Broadcasters and cable operators may continue to fight over the price or retrans, but they are in agreement on tax reform that would keep more money in their respective coffers.
NCTA-The Internet & Television Association Friday praised the Senate Finance Committee's passage of its version of tax reform--the House this week passed its version. Both lower the corporate tax rate from 35% to 20%.
“We applaud the Senate Finance Committee’s effort to approve a comprehensive tax reform bill that will make our tax system fairer and more competitive," said NCTA. "Importantly, we welcome the Committee’s proposal to permanently lower the corporate tax rate to 20 percent, in addition to improvements made to the expensing language, the retention of the advertising deduction, and a “thin cap” approach to interest deductibility."
"For decades, the cable industry has been creating jobs in communities all over America by investing hundreds of billions of dollars to build robust broadband networks and create the best TV content in the world. We will continue to work with Congress and the Administration to take the best of the House and Senate bills and pass comprehensive tax reform that will encourage even more investment, innovation and economic expansion.”
Following House passage of its tax bill Thursday (Nov. 16), the National Association of Broadcasters applauded.
"NAB congratulates the House of Representatives on today’s passage of comprehensive tax reform legislation. Local broadcasters are especially appreciative that the legislation preserves businesses’ ability to fully and immediately deduct the cost of advertising expense. Broadcasters are supportive of a modernized tax code that spurs economic growth, creates high-paying jobs and puts money back in Americans’ pockets. NAB looks forward to working with Members of Congress on both sides of the Capitol to continue advancing legislation that achieves these goals."
There had been some talk of no longer allowing immediate deduction of ad expenses in the year they were incurred, but both bills retained that provision. The House and Senate versions must still be reconciled.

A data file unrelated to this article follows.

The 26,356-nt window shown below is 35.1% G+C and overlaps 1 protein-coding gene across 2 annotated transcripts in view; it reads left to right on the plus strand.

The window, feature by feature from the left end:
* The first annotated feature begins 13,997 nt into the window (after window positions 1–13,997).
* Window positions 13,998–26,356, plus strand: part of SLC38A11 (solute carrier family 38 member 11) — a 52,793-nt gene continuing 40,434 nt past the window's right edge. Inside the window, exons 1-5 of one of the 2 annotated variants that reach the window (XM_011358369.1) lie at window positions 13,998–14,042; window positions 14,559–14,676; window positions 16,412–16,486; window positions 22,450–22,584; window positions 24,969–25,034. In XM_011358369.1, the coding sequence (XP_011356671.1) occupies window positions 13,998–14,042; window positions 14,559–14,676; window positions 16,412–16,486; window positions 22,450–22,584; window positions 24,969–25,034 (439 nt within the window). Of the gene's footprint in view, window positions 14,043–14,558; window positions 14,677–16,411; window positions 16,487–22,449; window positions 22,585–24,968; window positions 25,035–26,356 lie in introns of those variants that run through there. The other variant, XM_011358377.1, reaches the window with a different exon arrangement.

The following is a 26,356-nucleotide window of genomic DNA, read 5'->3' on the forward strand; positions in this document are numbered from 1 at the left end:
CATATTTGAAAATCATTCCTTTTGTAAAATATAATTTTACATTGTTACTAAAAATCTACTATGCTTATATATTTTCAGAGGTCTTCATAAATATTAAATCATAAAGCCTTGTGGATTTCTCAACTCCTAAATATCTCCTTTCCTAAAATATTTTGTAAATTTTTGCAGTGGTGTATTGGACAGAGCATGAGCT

In addition to slashing the corporate tax rate, the Senate bill as amended this week by Senate Finance Committee chair Orrin Hatch (R-Utah) expands the definition of property eligible for 100% first-year expensing to film, television and live theatrical productions, something the film and TV industry was pushing for.
The White House called passage by the finance committee "another important step to delivering historic tax cuts and reform for hard-working families, " the idea being that allowing corporations to keep more of their earnings translates to "more jobs, higher wages and a booming economy that raises all boats, as it were.
The Communications Workers of America, which represents the heads of middle-class households, saw both bills differently. The union pointed out that the corporate tax cuts in the Senate version were permanent but the individual tax cuts were temporary, and said both versions hurt middle class families. "Working people are saying no to this outrageous money grab by and for the wealthy. Members of Congress will keep hearing from us until they get the message and vote no on this legislation."
CWA represents 700,000 public and private sector workers, including in broadcasting, cable and telecommunications.